A controversial anti-obesity ad campaign run by Strong4Life in Atlanta, Ga. has sparked outrage from parents and health officials across the state. The goal of the campaign, nicknamed Stop Sugarcoating It, Georgia, is to shock young adults and their parents into acknowledging that being overweight or obese is a health problem that needs to be addressed.
Modeled after anti-smoking and anti-drug campaigns, the ads are meant to shock. The black and white videos feature young teens and adults talking about the medical problems or teasing at school that they face due to their weight. They are straightforward and harsh, using charged words like fat, obese and chubby.
It has to be harsh. If it's not, nobody's going to listen, Linda Matzigkeit, vice president of Children's Healthcare of Atlanta, the pediatric hospital running the campaign, told NPR.
Matzigkeit thinks the ad campaign is needed in Ga. because parents are in denial. Ga. has the second highest number of obese children in the country, second only to Miss. Nearly one million children are obese or overweight in the state. Since the late 1970s, obesity across the country has risen sharply for children and young adults from ages 2 to 19.
This is a medical crisis, and I say if you don't believe me, come visit our hospital and see the kids we are now taking care of - that more and more have Type 2 diabetes, have hypertension, need knee replacements - and it's breaking our heart to see these adult-type diseases in the children that we serve, she continued.
The ads are part of a five year, $25 million anti-obesity effort that includes health awareness programs in schools, training pediatricians to educate parents and teens and establishing health clinics to address specific obesity-related issues.
While the ads are dramatic and persuasive, many health officials and parents have criticized the campaign for using an inappropriate and negative strategy to get a much-needed message across.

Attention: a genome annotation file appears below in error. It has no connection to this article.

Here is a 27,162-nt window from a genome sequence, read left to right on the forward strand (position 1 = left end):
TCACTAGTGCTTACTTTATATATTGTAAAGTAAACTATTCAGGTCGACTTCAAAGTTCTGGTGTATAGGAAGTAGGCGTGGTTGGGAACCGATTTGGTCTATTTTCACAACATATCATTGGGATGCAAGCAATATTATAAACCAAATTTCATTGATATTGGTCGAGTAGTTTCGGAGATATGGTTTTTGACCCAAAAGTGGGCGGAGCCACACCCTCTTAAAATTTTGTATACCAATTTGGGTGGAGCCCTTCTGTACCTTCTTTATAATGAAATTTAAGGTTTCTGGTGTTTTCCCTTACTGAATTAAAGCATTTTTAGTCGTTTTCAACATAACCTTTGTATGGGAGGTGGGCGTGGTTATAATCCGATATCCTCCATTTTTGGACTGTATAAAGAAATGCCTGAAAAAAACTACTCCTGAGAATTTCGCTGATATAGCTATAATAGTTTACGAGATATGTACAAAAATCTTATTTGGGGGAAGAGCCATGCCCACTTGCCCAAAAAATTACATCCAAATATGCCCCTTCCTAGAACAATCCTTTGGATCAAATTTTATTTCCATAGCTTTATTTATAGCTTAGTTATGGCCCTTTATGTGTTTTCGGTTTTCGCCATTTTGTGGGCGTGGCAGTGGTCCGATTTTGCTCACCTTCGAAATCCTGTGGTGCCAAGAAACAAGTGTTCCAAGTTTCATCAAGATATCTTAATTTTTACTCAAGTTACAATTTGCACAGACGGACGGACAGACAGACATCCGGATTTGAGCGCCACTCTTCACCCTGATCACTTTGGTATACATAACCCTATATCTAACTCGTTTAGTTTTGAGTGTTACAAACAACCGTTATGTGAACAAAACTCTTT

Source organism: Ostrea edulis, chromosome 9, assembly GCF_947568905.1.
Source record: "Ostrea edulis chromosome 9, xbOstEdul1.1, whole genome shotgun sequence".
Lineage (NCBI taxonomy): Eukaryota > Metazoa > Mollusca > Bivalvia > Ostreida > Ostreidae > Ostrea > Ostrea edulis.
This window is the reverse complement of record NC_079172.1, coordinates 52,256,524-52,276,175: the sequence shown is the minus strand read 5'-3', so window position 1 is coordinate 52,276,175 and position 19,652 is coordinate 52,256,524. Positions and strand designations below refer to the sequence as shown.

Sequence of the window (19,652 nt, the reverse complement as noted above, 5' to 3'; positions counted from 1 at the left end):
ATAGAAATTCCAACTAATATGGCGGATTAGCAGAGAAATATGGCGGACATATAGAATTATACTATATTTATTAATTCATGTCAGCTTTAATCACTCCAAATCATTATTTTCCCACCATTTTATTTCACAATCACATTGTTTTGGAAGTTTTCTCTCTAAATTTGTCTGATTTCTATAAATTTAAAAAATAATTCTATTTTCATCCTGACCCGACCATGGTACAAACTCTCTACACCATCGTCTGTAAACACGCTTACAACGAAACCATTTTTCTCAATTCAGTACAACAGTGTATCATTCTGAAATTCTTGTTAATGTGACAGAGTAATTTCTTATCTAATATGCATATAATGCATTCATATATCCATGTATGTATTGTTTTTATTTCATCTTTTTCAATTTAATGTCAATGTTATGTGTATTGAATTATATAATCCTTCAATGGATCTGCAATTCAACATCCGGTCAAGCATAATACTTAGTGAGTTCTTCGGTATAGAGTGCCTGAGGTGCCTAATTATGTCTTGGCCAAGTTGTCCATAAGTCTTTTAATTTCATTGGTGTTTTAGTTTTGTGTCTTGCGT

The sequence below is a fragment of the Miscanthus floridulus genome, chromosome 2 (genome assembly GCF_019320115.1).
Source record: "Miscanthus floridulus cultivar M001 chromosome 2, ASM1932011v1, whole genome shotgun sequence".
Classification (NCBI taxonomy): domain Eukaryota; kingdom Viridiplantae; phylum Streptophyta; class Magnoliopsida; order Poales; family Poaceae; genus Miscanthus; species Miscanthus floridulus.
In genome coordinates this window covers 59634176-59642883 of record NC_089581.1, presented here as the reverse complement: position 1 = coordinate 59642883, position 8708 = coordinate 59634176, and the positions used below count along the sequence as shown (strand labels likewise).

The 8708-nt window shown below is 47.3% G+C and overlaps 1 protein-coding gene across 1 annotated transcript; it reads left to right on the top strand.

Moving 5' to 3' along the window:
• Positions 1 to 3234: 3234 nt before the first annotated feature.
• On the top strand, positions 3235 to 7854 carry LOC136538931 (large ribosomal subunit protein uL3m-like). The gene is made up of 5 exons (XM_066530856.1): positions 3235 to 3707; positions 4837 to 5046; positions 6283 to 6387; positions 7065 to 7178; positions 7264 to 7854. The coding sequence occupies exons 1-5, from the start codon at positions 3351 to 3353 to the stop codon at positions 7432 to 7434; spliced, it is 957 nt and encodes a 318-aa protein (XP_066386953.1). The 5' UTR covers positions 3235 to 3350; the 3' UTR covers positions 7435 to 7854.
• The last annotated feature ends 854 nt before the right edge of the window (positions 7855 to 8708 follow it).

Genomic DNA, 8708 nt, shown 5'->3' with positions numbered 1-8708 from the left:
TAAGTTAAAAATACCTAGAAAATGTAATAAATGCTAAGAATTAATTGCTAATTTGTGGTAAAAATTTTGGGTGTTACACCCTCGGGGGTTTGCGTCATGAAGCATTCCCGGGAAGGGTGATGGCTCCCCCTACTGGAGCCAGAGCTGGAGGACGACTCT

Rodney Lyn of Georgia State University's Institute of Public Health told NPR that sending a negative message about weight loss can actually harm young teens and adults more than it will help them.
We know that stigmatization leads to lower self-esteem, potential depression. We know that kids will engage in physical activity less because they feel like they're going to be embarrassed. So there are all these other negative effects, he told NPR.
Parents have also expressed frustration and anger towards the anti-obesity campaign.
This is ridiculous, Jessica Snead wrote on the campaign's Facebook page. My child is chubby not fat and already has enough problems getting bullied at school because she is the Smart Girl. She doesn't need this to add fuel to the fire. Target the parents or the schools not the kids. My child eats healthy at home but is fed pizza for breakfast at school. She was fine until she started attending GA public school then she started getting chubby. She is not the only child I have witnessed this to happen to.
The campaign's negativity seems particularly troubling for parents who known their children already suffer from bullying at school.
I think I understand what you're trying to do with these ads. Childhood obesity is a steadily growing problem, Kelly Fuerst wrote on the Facebook page. But holding up pictures of children in this way is morally reprehensible. Believe me, kids like the children in these pictures, get told many times a day how disgusting they are. They are called names, ostracized, bullied, and made to feel like freaks. It's ads like these that could finish them off once and for all.
In fact, some parents are frustrated that the ads themselves focus on bullying as a reason for promoting healthier lifestyles rather than advocating the healthy lifestyle itself.
I'm all for being truthful and stark about the dangers of obesity and the health threats it causes, but shaming kids is not the answer, Hillary-Doggart-Greer wrote in response to the ads. The ads you have produced about the wellness risks are great, but kids should not be made to lose weight because 'other kids pick on them.' I don't think peer pressure and bullying is the best choice for your campaign if it wants to plant positive seeds and avoid causing bad mental health in addition to obesity.
Watch the Anti-Obesity Ad Videos: